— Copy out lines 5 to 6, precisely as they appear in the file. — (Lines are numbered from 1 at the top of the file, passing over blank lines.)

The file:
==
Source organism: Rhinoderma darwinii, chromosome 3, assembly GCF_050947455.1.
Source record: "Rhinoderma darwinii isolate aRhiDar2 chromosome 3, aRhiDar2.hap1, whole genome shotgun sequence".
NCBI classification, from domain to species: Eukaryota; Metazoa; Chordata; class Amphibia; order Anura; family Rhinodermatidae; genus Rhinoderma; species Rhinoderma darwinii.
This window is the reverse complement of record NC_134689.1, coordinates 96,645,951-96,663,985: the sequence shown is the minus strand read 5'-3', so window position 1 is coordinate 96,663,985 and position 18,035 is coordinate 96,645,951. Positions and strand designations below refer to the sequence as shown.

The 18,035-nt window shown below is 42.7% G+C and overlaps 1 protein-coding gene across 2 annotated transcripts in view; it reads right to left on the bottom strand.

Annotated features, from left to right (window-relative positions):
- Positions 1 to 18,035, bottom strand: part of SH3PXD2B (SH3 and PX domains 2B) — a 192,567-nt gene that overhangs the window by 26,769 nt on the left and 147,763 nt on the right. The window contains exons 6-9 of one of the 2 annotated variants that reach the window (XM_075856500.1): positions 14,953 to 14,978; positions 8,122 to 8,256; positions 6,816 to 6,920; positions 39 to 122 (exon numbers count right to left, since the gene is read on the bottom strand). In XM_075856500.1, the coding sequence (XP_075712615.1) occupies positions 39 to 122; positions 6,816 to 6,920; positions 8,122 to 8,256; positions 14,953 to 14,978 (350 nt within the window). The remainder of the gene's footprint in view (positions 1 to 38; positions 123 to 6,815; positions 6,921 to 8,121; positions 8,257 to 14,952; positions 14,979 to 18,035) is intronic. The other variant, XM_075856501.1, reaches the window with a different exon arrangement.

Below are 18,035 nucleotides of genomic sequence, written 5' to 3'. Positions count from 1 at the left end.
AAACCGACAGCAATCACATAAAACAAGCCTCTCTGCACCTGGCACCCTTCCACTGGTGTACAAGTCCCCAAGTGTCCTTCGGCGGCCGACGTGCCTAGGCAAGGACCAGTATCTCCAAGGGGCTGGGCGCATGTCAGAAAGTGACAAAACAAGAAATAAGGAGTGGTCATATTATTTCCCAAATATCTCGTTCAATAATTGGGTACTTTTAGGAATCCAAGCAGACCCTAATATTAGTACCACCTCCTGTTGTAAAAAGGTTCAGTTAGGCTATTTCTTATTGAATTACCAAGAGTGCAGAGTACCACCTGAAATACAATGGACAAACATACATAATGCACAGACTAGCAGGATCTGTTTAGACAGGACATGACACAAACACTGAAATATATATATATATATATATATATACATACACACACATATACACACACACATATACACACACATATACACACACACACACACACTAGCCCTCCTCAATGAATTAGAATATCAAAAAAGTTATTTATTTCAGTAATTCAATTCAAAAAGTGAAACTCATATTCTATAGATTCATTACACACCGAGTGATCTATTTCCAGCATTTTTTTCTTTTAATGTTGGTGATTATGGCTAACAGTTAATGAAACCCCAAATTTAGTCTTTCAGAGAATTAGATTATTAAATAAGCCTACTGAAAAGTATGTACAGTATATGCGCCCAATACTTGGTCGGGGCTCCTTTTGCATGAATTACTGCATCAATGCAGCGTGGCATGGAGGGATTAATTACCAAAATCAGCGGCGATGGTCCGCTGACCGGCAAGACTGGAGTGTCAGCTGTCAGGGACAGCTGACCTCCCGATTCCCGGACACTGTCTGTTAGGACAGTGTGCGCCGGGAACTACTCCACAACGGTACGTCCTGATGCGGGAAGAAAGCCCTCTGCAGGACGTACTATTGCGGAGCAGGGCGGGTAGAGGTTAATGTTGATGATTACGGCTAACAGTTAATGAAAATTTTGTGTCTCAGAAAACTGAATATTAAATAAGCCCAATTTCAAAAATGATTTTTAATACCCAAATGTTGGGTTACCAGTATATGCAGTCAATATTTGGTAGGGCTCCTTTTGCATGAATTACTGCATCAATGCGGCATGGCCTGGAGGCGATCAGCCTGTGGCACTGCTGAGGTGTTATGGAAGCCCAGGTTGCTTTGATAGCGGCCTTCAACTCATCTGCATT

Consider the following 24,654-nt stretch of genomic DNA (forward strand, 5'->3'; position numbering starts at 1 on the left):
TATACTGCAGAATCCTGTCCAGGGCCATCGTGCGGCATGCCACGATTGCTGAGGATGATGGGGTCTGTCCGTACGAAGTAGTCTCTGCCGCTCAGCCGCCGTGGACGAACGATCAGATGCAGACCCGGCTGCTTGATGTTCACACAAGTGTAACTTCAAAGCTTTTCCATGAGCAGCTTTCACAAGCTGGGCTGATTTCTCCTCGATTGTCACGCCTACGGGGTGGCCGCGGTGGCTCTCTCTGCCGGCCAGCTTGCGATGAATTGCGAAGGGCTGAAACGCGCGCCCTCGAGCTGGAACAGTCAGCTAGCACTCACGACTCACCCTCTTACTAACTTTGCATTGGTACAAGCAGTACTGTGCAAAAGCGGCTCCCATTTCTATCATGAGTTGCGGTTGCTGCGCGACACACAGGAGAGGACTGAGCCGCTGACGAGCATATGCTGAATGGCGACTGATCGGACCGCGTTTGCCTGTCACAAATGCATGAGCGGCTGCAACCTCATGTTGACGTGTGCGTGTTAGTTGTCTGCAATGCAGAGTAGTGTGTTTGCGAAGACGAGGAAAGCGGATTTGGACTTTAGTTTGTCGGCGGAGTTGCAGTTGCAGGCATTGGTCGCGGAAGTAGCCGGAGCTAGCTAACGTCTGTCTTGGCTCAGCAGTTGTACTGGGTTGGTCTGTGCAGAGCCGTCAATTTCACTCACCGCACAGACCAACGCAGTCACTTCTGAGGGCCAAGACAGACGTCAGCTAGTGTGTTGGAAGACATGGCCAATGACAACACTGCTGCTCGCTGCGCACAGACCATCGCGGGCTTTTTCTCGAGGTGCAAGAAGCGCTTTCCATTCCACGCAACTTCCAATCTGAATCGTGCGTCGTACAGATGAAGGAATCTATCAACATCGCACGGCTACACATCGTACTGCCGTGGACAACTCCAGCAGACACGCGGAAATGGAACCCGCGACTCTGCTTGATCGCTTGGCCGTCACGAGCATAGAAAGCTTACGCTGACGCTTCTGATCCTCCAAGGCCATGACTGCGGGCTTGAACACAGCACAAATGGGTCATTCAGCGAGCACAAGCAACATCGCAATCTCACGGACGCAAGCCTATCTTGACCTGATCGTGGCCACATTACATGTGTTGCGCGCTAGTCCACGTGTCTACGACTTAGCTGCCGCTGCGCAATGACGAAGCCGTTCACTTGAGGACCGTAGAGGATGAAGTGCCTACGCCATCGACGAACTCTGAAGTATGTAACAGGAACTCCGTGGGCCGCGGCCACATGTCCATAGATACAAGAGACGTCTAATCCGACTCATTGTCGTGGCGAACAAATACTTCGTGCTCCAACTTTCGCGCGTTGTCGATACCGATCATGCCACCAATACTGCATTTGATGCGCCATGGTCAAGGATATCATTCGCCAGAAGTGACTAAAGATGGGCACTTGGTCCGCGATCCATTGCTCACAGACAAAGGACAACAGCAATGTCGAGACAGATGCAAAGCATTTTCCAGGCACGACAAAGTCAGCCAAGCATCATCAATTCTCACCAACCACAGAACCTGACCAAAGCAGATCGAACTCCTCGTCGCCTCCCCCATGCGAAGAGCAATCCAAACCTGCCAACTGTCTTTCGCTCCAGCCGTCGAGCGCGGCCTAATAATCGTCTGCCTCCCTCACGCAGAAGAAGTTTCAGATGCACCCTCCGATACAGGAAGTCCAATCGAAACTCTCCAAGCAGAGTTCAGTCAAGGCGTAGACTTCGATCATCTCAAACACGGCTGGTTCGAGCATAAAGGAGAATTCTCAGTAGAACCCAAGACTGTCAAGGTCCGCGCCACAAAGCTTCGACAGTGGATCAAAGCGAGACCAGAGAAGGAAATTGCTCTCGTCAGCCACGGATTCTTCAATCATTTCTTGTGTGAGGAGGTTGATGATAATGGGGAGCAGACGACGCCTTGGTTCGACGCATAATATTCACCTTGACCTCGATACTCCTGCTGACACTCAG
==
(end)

The 18,035-nt window shown below is 42.7% G+C and overlaps 1 protein-coding gene across 2 annotated transcripts in view; it reads right to left on the bottom strand.

Annotated features, from left to right (window-relative positions):